There has been a pretty significant exchange of correspondence with the Data Protection Commissioner over the Primary Online Database since my last post. The result is that I am copying all of the documentation to date and will be forwarding it to the European Commission as part of a complaint regarding Ireland's failures to ensure that Article 8.
The documents below were withheld by the Department of Education following an FOI request. The Department produced an array of reasons for their refusal to release the below docs, which the Office of the Information Commissioner ultimately decided were invalid.
Ever since the introduction of the Primary Online Database of schoolchildren by the Department of Education, the Department and its Minister have been eager to point out that any parent who refused to allow a child’s data to be transferred would see that child’s education defunded. Well, for all children other than this week’s crop of new Junior Infants, that threat has now collapsed.
Basically, post this letter, adding your own details or messages to it, of course. In 40 days or less your records should be unavailable for any opposition research, employee God View or any other unhappy use.
As some of you will have seen in today's Irish Times a laptop containing 171,324 blood donor records was stolen in New York. " donor records would include details such as name, address, date of birth, gender, blood group and contact phone number. The records on the laptop included any donor details that were updated between July 2nd and October 11th, 2007.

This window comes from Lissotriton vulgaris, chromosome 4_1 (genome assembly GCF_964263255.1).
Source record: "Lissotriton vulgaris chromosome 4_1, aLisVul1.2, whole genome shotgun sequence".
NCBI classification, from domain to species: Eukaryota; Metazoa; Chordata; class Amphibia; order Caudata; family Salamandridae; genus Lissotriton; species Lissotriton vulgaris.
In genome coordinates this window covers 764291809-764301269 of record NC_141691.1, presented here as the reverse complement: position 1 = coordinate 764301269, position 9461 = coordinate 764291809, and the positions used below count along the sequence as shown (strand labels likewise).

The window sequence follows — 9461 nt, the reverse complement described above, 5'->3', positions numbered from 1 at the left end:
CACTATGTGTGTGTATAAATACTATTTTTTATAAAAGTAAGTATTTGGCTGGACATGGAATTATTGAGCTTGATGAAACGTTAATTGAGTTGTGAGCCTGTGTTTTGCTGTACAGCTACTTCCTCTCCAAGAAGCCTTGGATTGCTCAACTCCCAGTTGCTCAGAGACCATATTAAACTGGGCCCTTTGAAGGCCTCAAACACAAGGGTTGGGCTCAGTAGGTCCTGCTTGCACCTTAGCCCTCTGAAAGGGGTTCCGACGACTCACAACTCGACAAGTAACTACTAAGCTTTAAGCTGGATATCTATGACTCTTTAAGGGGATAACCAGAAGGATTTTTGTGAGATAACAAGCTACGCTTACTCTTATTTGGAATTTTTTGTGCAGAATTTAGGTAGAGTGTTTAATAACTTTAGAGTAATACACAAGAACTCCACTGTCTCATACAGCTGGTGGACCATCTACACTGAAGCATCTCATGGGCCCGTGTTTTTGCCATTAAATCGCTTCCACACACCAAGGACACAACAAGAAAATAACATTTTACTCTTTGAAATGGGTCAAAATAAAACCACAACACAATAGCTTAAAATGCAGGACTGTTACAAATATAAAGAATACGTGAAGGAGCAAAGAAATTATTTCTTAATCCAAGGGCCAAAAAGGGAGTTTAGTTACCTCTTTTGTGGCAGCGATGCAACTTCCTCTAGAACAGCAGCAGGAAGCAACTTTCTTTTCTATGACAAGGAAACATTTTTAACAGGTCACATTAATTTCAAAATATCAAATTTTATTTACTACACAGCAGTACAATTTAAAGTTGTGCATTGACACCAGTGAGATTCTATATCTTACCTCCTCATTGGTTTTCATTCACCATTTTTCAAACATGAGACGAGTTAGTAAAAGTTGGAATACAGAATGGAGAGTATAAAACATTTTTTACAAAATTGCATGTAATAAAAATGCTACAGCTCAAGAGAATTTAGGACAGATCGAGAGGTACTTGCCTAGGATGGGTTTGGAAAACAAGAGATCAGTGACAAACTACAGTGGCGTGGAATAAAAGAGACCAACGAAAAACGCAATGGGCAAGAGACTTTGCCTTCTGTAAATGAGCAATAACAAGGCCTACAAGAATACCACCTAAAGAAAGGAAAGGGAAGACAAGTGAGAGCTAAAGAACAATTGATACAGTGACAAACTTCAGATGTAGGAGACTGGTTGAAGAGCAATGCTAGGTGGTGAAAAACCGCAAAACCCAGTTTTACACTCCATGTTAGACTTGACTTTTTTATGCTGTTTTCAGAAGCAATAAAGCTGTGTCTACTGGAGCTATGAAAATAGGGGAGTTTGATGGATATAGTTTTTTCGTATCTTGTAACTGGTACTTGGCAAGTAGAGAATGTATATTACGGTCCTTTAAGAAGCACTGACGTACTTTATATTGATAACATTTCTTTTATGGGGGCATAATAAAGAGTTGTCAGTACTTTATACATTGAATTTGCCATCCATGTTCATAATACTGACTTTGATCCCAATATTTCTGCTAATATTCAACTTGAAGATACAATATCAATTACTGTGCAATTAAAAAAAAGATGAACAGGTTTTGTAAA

I've been feeling increasingly uncomfortable about my membership of Facebook. It does perform a useful service, and I've been delighted to reconnect with college friends and see pictures of their lovely kids. But.
As insomniacs will know, a deal has been done amongst member states on the wording on the reheated EU Constitution, now branded more modestly as a Reform Treaty. We don't have the details of exactly what is agreed to hand yet. But reports of some of the novel inclusions which were under discussion (see the EU Observer's Personal data protection under threat in EU treaty draft) are not very heartening.
Like Fingerbobs, but made with facts, instead of digits. Factbob1: Speaking in UCC at the student Law Society Law Conference, Seamus Dooley of the NUJ conceeded that standards in newspapers have fallen in recent years. Factbob 2: At the same conference Gary Davis, the Deputy Data Protection Commissioner said that (a) Gardai were accessing telecommunications data at a rate of 10,000 requests a year.
Thus the Digested Annual Report draws to a close. All that remains is for me to point you in the direction of the RTE news report of the Data Protection Commissioner's comments at the launch of same. And, finally here's the link to the pdf of the report from the DPC website.
Another case study. The explanation speaks for itself. But here are some questions for my clever readers.